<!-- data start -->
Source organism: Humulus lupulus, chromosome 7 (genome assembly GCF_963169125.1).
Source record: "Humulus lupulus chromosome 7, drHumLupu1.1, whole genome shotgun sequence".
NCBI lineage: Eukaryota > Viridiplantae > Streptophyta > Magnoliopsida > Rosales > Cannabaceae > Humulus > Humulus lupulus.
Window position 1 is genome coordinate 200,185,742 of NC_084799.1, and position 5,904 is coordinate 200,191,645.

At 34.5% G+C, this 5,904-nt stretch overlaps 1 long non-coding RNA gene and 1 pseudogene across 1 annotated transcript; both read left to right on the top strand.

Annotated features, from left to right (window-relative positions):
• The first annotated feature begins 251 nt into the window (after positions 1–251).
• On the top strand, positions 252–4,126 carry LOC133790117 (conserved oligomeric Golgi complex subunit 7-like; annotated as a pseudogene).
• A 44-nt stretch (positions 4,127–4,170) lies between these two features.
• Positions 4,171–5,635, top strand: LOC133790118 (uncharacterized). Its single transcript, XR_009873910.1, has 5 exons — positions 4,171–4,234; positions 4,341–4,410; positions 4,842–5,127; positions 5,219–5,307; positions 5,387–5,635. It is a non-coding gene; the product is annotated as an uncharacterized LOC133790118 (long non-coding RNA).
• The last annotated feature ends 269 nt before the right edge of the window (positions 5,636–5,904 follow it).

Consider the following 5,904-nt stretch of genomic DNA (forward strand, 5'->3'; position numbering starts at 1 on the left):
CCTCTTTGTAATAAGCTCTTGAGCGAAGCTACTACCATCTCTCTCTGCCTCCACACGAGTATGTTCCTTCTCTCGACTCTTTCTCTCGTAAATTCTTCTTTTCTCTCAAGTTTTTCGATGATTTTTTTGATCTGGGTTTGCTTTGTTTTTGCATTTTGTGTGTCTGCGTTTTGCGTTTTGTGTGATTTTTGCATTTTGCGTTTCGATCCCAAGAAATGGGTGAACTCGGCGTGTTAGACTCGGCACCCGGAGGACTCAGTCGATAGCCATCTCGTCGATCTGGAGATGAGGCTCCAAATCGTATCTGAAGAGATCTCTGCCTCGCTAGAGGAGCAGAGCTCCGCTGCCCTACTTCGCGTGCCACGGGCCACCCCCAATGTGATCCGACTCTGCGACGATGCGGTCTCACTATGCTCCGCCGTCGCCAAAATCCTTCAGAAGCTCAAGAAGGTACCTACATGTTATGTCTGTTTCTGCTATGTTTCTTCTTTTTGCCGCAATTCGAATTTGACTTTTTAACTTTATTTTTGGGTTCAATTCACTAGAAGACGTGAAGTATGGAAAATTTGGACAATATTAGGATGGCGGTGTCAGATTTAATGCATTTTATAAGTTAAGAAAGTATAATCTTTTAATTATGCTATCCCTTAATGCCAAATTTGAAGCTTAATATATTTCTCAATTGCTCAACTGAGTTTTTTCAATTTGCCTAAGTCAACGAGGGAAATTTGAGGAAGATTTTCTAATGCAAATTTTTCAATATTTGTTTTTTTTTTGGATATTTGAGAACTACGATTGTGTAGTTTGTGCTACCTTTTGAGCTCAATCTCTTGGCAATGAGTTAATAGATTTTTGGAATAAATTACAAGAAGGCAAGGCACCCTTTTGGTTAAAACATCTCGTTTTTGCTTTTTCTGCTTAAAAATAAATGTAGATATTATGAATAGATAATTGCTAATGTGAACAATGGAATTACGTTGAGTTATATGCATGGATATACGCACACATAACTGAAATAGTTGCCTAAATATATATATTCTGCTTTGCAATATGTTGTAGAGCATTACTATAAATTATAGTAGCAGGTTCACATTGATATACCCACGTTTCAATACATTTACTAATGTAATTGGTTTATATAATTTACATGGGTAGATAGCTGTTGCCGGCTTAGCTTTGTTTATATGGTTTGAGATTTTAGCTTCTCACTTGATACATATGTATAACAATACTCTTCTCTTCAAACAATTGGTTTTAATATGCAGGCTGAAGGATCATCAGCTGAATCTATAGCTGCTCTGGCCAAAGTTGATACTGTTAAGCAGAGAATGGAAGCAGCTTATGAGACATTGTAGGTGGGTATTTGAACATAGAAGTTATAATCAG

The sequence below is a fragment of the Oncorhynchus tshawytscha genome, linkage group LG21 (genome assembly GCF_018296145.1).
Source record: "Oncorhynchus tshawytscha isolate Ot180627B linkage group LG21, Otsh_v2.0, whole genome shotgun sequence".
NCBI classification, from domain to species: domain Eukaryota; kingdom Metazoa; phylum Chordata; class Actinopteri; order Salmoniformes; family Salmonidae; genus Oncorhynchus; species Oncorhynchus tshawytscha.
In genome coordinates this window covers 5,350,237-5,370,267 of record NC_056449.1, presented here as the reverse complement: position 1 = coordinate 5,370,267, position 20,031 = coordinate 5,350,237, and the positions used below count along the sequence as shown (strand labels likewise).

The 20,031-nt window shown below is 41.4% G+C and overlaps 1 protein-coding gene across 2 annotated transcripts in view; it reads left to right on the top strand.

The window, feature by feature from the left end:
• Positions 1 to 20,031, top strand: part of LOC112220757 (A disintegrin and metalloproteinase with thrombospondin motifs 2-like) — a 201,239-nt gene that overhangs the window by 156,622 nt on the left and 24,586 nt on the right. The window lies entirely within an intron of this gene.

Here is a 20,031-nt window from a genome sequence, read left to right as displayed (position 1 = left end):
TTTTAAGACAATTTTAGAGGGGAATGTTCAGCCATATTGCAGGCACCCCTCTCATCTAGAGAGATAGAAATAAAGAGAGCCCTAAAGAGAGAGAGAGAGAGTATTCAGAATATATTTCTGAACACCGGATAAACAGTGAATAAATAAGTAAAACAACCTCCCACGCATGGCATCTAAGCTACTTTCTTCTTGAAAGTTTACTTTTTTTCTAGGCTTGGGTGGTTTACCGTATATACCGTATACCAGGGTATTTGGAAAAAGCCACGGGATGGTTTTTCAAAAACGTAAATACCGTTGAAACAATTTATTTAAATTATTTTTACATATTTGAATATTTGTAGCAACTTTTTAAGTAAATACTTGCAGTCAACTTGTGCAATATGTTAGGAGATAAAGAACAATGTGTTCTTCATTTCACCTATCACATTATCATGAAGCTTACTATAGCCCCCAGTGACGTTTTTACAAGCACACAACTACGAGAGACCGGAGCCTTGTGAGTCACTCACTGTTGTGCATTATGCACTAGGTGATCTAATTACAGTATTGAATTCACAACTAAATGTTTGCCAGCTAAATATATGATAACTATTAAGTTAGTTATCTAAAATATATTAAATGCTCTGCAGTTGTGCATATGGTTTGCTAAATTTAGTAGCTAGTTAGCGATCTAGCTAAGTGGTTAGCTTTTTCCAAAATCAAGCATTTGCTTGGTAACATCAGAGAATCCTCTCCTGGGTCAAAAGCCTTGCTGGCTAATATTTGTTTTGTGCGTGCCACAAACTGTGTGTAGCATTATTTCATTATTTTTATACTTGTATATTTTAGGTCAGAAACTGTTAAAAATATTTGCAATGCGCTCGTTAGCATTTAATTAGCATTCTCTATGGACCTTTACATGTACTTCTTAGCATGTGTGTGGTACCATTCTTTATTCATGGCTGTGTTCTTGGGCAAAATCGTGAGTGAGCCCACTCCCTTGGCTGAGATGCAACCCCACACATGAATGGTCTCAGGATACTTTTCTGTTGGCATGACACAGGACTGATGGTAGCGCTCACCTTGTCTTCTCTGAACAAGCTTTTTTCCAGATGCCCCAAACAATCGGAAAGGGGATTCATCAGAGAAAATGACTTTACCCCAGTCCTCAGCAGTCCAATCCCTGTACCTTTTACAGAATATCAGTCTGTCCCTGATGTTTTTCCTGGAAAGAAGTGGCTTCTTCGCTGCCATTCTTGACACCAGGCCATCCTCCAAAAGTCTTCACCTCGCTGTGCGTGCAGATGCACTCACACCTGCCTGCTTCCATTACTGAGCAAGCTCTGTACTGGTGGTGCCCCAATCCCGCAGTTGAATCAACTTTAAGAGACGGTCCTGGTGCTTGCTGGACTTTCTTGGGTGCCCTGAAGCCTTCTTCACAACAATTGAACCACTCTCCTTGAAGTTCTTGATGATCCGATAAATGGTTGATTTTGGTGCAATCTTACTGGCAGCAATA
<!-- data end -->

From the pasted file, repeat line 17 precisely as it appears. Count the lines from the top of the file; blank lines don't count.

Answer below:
In genome coordinates this window covers 5,350,237-5,370,267 of record NC_056449.1, presented here as the reverse complement: position 1 = coordinate 5,370,267, position 20,031 = coordinate 5,350,237, and the positions used below count along the sequence as shown (strand labels likewise).